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Bishkek (AKIpress) - A super typhoon described as a "once in decades storm" was heading north for Japan on Monday, set to rake the southern Okinawa island chain with heavy rain and powerful winds before making landfall on Kyushu, Japan's westernmost main island.
Typhoon Neoguri was already gusting at more than 250 km an hour (150 mph) and may pick up still more power as it moves north, growing into an "extremely intense" storm by Tuesday, the Japan Meteorological Agency (JMA) said.
But it was not expected to be as strong as Typhoon Haiyan, which killed thousands in the Philippines last year, the Reuters reports Monday.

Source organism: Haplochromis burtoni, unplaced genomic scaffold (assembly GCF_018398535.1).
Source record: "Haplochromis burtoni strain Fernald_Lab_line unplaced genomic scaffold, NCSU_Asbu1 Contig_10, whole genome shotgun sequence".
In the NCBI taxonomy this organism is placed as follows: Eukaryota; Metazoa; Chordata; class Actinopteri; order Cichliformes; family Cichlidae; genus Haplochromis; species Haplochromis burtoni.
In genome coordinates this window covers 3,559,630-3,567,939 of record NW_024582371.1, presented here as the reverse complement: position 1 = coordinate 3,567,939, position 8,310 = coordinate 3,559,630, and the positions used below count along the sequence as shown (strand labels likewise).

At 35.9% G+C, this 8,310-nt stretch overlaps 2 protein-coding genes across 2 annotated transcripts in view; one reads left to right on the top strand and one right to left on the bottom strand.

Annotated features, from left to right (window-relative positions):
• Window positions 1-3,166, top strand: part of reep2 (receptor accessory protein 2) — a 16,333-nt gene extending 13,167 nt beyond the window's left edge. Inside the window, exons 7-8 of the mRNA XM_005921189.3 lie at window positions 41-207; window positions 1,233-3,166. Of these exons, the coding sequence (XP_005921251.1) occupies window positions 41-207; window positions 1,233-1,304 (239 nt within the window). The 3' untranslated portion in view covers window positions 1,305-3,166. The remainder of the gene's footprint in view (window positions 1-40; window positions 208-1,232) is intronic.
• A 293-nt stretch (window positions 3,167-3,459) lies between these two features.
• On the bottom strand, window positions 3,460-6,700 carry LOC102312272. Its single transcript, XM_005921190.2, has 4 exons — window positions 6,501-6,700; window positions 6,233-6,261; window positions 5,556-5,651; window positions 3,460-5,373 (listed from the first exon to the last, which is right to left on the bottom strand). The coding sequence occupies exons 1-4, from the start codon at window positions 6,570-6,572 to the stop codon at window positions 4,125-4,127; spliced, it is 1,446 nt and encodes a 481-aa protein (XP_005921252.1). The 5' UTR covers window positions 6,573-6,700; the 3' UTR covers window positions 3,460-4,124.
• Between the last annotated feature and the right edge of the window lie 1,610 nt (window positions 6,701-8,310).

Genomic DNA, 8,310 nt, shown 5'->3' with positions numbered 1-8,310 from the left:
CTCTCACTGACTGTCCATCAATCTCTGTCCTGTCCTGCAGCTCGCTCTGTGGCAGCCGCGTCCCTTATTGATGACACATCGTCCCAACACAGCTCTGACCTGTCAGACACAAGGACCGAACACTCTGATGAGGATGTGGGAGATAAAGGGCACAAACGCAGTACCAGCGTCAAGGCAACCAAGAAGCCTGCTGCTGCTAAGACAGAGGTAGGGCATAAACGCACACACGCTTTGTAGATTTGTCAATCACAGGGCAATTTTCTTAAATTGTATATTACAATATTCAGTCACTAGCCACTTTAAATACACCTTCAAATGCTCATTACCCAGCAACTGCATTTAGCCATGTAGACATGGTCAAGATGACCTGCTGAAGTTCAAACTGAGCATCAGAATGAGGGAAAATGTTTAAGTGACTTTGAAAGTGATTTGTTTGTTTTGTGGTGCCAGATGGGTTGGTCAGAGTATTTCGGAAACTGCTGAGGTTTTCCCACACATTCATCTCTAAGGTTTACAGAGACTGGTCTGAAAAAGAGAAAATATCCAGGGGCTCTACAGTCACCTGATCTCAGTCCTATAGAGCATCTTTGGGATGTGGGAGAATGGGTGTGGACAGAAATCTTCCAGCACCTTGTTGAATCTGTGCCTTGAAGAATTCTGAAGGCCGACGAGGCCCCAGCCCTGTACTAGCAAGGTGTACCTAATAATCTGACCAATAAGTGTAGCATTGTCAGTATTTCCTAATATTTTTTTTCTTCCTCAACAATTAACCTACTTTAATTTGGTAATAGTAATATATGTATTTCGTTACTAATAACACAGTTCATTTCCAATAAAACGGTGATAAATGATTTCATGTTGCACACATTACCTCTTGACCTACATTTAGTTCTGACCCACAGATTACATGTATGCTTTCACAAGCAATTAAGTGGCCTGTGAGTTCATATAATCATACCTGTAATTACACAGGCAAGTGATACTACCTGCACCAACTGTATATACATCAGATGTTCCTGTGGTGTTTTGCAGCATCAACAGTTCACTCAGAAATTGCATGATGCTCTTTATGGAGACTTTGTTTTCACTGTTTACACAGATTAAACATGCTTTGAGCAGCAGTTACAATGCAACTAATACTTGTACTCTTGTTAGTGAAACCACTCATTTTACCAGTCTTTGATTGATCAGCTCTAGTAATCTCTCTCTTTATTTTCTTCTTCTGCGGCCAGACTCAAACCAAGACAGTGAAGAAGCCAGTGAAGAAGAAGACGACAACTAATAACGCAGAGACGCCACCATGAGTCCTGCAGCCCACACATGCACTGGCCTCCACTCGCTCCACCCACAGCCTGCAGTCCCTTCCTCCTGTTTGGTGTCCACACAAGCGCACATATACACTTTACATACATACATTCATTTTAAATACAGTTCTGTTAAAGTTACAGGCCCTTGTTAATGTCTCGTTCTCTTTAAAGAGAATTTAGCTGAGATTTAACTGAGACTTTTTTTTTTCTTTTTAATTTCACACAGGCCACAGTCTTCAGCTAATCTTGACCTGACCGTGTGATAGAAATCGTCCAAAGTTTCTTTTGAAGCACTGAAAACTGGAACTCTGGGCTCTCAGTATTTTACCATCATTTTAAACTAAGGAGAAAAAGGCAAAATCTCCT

The storm was south of Okinawa but moving northwest at 20 kph (12 mph) with sustained winds of 180 kph (110 mph), the JMA said on its website, warning of high tides and lashing rain.
"This storm's characteristic is its strength," one JMA official said, calling on people in Okinawa to evacuate early and take precautions, including staying indoors. Television showed fishermen winching their boats out of the water.
There are no nuclear plants on Okinawa, but there are two on Kyushu and one on Shikoku island, which borders Kyushu and could also be affected.
All are halted in line with current national policy.